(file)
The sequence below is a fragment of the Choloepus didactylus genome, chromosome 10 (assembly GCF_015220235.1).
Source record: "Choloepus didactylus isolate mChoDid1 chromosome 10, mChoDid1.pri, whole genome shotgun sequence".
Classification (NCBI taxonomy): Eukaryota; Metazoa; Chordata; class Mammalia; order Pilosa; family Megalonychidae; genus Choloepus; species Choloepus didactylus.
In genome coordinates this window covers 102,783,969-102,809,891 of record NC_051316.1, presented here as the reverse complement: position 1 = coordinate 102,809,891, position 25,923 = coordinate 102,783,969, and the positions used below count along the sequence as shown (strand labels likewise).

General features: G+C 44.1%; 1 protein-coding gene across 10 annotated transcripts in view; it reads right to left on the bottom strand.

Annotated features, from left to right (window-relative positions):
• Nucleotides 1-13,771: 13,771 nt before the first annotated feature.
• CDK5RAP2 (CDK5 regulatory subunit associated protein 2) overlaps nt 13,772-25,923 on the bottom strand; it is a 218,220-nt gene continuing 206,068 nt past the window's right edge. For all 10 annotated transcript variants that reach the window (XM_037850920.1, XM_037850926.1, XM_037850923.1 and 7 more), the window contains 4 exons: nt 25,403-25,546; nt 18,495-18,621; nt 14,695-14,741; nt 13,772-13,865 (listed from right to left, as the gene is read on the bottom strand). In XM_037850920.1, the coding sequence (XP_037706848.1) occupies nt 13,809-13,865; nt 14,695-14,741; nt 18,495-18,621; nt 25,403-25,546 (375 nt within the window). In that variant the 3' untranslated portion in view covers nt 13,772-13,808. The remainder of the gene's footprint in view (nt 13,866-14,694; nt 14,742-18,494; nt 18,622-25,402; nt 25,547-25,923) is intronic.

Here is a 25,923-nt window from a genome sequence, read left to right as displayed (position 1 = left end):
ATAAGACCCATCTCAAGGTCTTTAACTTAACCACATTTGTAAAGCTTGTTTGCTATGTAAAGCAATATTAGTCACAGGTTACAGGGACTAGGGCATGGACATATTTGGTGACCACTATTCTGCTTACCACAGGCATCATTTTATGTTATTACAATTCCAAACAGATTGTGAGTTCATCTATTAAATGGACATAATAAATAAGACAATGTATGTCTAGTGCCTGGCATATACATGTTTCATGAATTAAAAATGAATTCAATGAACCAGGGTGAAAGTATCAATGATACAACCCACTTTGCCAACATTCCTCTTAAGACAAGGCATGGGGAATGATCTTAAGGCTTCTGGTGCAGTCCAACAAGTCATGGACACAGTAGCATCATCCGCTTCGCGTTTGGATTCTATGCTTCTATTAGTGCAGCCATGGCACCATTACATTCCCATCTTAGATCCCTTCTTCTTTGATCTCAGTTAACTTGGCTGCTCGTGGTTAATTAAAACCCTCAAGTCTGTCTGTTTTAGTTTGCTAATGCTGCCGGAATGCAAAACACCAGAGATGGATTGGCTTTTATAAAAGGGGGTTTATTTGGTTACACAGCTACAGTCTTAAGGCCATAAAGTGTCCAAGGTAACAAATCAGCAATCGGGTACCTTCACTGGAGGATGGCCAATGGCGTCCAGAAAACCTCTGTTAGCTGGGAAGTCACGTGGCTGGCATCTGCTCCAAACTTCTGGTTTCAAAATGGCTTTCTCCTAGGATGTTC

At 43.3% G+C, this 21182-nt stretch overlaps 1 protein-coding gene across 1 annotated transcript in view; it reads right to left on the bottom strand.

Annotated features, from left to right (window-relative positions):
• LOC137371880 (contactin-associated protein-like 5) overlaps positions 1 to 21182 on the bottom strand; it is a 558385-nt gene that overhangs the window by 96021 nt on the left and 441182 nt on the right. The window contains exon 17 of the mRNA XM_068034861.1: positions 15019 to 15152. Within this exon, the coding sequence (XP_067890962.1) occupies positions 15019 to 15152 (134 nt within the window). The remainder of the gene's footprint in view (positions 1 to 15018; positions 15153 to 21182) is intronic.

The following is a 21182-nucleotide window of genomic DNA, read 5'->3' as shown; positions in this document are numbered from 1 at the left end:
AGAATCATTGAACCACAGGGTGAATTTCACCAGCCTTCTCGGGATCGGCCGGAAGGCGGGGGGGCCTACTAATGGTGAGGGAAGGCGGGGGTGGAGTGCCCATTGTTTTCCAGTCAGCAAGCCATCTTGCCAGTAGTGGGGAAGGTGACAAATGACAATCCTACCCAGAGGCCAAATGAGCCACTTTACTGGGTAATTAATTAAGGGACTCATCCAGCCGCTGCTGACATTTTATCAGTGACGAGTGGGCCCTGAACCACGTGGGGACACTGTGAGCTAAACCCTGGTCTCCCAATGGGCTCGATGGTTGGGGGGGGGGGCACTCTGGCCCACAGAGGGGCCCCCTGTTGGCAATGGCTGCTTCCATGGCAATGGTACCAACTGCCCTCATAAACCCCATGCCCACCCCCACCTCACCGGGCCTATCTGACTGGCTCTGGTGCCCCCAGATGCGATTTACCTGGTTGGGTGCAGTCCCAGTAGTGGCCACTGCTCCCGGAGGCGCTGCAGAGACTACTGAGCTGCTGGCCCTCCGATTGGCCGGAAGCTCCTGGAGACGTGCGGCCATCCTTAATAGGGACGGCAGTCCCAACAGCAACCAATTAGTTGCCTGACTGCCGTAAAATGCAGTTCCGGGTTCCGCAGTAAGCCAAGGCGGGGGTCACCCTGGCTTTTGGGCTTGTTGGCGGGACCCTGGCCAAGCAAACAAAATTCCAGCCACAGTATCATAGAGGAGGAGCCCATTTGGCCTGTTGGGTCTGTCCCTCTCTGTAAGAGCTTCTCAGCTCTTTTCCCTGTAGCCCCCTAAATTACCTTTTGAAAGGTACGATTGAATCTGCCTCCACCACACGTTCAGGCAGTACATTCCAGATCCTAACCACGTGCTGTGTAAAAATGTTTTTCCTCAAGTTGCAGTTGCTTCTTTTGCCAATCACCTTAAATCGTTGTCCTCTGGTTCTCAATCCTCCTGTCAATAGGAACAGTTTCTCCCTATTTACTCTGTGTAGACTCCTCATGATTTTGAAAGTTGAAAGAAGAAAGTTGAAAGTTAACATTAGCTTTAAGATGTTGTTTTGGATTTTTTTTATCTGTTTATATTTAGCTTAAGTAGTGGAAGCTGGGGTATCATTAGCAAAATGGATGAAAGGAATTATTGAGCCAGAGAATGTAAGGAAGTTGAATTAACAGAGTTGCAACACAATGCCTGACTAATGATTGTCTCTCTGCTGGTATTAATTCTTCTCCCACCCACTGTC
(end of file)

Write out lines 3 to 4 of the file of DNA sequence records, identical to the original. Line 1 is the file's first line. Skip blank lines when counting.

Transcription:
Classification (NCBI taxonomy): Eukaryota; Metazoa; Chordata; class Mammalia; order Pilosa; family Megalonychidae; genus Choloepus; species Choloepus didactylus.
In genome coordinates this window covers 102,783,969-102,809,891 of record NC_051316.1, presented here as the reverse complement: position 1 = coordinate 102,809,891, position 25,923 = coordinate 102,783,969, and the positions used below count along the sequence as shown (strand labels likewise).